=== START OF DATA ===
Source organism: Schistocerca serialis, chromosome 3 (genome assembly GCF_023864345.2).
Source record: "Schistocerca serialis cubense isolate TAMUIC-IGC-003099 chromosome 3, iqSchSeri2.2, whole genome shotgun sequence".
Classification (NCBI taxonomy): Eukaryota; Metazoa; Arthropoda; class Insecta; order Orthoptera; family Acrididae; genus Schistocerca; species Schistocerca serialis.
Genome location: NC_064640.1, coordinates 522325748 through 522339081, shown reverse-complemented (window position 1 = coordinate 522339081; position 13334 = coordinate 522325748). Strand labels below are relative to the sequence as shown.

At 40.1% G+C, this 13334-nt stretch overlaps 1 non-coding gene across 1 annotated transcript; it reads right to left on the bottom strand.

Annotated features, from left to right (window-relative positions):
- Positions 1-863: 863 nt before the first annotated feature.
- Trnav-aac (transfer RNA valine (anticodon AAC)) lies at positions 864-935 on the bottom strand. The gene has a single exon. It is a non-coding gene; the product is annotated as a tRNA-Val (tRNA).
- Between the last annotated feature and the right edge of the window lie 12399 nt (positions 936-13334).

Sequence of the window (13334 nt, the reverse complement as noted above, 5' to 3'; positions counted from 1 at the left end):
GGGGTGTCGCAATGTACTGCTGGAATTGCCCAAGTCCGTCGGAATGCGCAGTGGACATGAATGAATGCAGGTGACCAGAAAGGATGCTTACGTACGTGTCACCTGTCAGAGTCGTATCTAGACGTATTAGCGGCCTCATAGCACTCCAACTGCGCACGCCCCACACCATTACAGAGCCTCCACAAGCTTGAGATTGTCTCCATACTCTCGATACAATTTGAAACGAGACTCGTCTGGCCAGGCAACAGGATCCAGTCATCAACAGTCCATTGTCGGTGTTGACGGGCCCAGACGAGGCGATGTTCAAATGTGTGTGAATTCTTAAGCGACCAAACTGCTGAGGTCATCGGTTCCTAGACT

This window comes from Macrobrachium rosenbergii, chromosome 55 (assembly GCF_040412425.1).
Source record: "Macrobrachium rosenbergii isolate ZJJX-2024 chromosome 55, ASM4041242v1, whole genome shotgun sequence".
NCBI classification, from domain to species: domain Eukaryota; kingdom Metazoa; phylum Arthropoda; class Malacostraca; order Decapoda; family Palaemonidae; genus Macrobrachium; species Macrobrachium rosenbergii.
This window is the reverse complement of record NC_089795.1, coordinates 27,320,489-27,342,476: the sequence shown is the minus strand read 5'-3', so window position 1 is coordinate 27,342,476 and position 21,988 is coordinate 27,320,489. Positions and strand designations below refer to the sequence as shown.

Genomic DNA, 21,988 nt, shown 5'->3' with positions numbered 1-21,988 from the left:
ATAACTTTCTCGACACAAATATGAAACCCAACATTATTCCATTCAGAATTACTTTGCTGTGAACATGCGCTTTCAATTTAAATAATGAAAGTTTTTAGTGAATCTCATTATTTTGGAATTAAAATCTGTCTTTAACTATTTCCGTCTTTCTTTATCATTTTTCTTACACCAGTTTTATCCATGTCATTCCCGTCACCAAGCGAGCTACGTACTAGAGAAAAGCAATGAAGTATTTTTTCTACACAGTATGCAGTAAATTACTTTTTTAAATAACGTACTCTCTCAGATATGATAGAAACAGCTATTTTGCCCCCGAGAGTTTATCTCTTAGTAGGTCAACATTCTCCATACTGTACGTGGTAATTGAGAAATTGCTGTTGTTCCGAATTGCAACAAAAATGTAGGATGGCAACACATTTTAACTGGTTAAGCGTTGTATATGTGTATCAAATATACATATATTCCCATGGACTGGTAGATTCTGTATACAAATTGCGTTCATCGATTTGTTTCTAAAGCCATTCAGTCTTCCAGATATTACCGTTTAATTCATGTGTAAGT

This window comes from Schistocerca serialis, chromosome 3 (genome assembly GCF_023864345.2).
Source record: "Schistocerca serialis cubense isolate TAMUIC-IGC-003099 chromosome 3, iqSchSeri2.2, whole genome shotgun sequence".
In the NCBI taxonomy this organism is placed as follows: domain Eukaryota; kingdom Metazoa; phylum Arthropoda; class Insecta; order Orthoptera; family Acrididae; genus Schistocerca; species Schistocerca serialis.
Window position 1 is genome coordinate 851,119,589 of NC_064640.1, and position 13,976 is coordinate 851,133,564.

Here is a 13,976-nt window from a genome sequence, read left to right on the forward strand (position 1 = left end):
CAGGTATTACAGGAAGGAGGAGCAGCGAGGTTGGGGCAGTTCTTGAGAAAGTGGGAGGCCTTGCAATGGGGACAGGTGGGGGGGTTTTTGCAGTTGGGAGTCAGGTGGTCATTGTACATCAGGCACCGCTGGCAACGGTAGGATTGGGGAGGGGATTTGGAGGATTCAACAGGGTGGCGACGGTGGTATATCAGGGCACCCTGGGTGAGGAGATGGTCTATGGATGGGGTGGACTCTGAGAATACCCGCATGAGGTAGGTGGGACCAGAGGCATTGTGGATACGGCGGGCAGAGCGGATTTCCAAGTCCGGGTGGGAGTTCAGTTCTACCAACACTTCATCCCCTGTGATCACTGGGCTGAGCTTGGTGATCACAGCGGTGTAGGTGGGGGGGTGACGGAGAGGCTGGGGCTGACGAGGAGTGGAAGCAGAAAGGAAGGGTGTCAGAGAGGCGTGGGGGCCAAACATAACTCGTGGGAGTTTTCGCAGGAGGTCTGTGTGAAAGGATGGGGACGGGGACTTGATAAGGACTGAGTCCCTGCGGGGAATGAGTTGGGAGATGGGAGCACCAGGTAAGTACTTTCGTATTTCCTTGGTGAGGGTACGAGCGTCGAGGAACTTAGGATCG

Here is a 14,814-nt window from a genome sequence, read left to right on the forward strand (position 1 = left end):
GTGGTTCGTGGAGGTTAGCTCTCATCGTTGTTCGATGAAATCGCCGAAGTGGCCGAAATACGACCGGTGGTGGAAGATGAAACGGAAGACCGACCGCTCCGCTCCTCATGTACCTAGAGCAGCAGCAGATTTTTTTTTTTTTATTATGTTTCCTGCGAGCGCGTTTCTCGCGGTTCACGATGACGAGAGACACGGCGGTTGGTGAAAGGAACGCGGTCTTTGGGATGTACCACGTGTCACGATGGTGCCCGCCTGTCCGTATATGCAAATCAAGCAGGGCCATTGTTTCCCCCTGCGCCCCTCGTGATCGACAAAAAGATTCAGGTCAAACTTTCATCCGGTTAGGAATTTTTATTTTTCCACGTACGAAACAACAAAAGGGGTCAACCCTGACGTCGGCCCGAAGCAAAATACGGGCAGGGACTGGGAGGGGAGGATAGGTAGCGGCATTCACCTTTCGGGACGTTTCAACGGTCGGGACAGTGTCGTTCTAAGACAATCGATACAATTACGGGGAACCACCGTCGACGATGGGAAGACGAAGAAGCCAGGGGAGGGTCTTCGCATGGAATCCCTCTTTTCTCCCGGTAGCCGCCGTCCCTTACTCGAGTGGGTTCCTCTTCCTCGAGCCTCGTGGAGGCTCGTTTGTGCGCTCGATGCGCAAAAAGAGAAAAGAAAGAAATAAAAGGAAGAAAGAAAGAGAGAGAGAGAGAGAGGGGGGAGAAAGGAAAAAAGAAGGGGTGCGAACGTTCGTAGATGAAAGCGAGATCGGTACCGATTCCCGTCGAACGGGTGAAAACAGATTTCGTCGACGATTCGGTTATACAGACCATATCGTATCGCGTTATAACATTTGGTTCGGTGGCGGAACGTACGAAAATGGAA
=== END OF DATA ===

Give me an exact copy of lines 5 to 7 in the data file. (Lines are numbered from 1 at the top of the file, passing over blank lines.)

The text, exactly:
At 40.1% G+C, this 13334-nt stretch overlaps 1 non-coding gene across 1 annotated transcript; it reads right to left on the bottom strand.

Annotated features, from left to right (window-relative positions):
- Positions 1-863: 863 nt before the first annotated feature.